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One-on-one: Wimbledon tennis: The secrets of keeping the grass playing surface in perfect shape

Neil Stubley, head of courts and horticulture at the All England Lawn Tennis and Croquet Club, reveals what it takes to prepare and maintain the immaculate grass tennis court playing surfaces before and during The Championships at Wimbledon.


Neil Stubley, head of courts and horticulture at the All England Lawn Tennis and Croquet Club, reveals what it takes to prepare and maintain the immaculate grass tennis court playing surfaces before and during The Championships at Wimbledon.

What is the process behind preparing and maintaining the playing surface for Wimbledon?
I look at the playing surface with both the present and upcoming year in mind. There are four weeks of The Championships and looking at it for 2019, the thought process is: ‘What have we done right or what have we done wrong?’ There is a total of 42 acres, with half a mile between the most southerly and the most northerly court. Every court must perform the same, which is always the challenge as so much depends on the weather and micro-climate airflow. No two winters or Championships are the same when managing a living, breathing surface. When working on the courts for this year, I must be mindful of what needs to be done in 2019. This means we work a year in advance for the surface’s overall prosperity.

What does a typical day look like for you?
On a typical day I’m waking up at 5am to check weather reports, then phone into the Club and speak with the team of six that stay in overnight. There’s a night shift making sure inflatable covers are looking good with no holes. I arrive at 6.30 am and the gardening team is in an hour before that to maintain the flowers. The covers come off at 7.30am and all courts are cut, marked by the grounds staff and then nets are put up, so that everything is ready for play to begin at 11 am.

Once the courts are good, then the team does all the moisture, hardiness and live plant cover readings. When matches begin, essentially, we have ‘firefighting’ duties, depending on anything that arises during play. We could be called to courts for whatever reason, then we work on writing irrigation programs depending on the weather that day and the next day to make sure the expectation is understood by all.

Once that is completed we water each court. On a good evening, we can expect to leave around 10pm. If there are a lot of rain delays, then play can go on until 11pm on Center Court. If that’s the case, we won’t be leaving the grounds until midnight and then we’re back at 6.30am. This schedule goes on for three and a half weeks.

What is the biggest challenge during the tournament?
The other grass court tournaments have much smaller draw sizes, usually 32 players, and they play for a week. For The Championships, there are over 650 matches plus a qualifying competition, then a nine-day practice period before the start of the fortnight. It’s as if The Masters opened a week beforehand, then had four days of continuous golfing. It’s such a unique experience that The Championships are played on grass for such a long period of time. When practice begins two weeks out, the grass is in stress and at its wilting point because it is in such an artificial environment. Eight millimeters is the bottom end of where it wants to be, but that’s where it’s set for The Championships. Balancing that precarious position for the plant for an entire month is extremely difficult and we must hope the weather fluctuations aren’t huge.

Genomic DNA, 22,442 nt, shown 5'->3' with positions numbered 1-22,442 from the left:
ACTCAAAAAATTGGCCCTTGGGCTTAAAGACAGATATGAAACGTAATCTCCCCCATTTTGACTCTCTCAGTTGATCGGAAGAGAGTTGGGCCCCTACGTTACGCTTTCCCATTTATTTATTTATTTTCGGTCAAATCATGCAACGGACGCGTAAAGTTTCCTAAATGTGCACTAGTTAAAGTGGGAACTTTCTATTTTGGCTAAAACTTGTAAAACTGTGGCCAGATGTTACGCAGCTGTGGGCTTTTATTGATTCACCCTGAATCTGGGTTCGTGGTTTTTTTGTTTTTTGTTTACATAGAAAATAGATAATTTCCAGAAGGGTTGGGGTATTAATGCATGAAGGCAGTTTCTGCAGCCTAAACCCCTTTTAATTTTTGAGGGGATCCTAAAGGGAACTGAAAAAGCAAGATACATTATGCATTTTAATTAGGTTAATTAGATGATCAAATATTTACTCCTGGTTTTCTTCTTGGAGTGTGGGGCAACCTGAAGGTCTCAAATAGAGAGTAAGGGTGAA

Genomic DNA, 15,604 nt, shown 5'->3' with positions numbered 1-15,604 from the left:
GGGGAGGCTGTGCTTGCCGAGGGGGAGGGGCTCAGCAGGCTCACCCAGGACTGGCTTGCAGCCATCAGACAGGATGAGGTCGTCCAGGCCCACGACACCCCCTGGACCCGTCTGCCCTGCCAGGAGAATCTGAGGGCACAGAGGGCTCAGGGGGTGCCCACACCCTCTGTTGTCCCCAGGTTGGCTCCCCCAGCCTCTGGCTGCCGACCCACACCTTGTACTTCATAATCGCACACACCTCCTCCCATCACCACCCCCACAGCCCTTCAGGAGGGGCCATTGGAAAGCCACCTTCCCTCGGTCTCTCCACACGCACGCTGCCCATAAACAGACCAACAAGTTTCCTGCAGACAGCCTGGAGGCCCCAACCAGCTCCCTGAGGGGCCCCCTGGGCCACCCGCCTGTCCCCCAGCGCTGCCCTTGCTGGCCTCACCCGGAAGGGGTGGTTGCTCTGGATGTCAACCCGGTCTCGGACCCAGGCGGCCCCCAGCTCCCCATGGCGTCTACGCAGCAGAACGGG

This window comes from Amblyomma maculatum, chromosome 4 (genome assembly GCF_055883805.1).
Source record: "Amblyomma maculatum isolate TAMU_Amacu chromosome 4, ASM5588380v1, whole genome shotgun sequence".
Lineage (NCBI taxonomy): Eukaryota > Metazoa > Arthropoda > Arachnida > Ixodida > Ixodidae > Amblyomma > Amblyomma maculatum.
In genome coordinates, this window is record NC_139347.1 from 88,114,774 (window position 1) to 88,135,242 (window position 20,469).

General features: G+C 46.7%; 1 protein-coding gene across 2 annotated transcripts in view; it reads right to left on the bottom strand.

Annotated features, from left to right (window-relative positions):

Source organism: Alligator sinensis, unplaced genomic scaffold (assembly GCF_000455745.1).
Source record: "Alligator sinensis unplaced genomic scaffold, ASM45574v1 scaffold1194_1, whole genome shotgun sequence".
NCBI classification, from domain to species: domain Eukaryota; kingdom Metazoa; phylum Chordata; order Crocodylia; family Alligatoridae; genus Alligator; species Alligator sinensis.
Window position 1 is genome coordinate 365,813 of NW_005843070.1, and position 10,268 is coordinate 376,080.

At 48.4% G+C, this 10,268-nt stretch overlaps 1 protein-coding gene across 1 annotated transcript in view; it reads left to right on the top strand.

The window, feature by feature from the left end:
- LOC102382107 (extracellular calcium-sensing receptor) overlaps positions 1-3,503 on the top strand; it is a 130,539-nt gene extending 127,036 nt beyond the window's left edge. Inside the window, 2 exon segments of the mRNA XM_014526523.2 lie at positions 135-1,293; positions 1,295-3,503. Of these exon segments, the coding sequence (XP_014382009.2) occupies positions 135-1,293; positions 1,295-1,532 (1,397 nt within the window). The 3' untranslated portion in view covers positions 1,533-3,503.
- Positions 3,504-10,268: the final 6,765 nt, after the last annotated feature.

What has been the best part about bringing the landscaping in-house and how has that shaped the external look of The Championships?
Definitely the overall ambience. One thing you don’t experience when you watch a match on Centre Court or No.1 Court is how well-landscaped the grounds are with all the planting schemes. One of the wow factors is how beautiful the whole grounds are including all the bedding and the flowers.

The gardeners must make sure the flowers are peaking and blooming at exactly the right time. They do a planting overlay at the train station, so once you get off the train, there are all the same plants as on the grounds of The Championships. The first experience of Wimbledon starts half a mile away. All the baskets have similar color themes and are displayed during the walk. By the time you’re on the grounds, you’ve got a buzz and you can’t wait for what’s about to occur. The head gardener is very conscious about making it an experience.

Overall there are a lot of living plant walls and different varieties of flowers peaking. You can even pick strawberries off the wall. It is very interactive and those are things you don’t understand if you aren’t actually there.

What makes Wimbledon such a popular tournament?
The experience. Once you walk onto the grounds and you know you’re at Wimbledon, you can’t recreate it. You walk away from The Championships knowing you’ve been and you know you won’t experience anything like it. I strive to never become complacent as we can always improve. I always instill that attitude in the team: yes, we delivered a fantastic Championships, the feedback has been great but where can we get even one percent better? We can never get complacent while trying to keep pushing and improving.

Pics: @AELTCGroundsman

July 4, 2018



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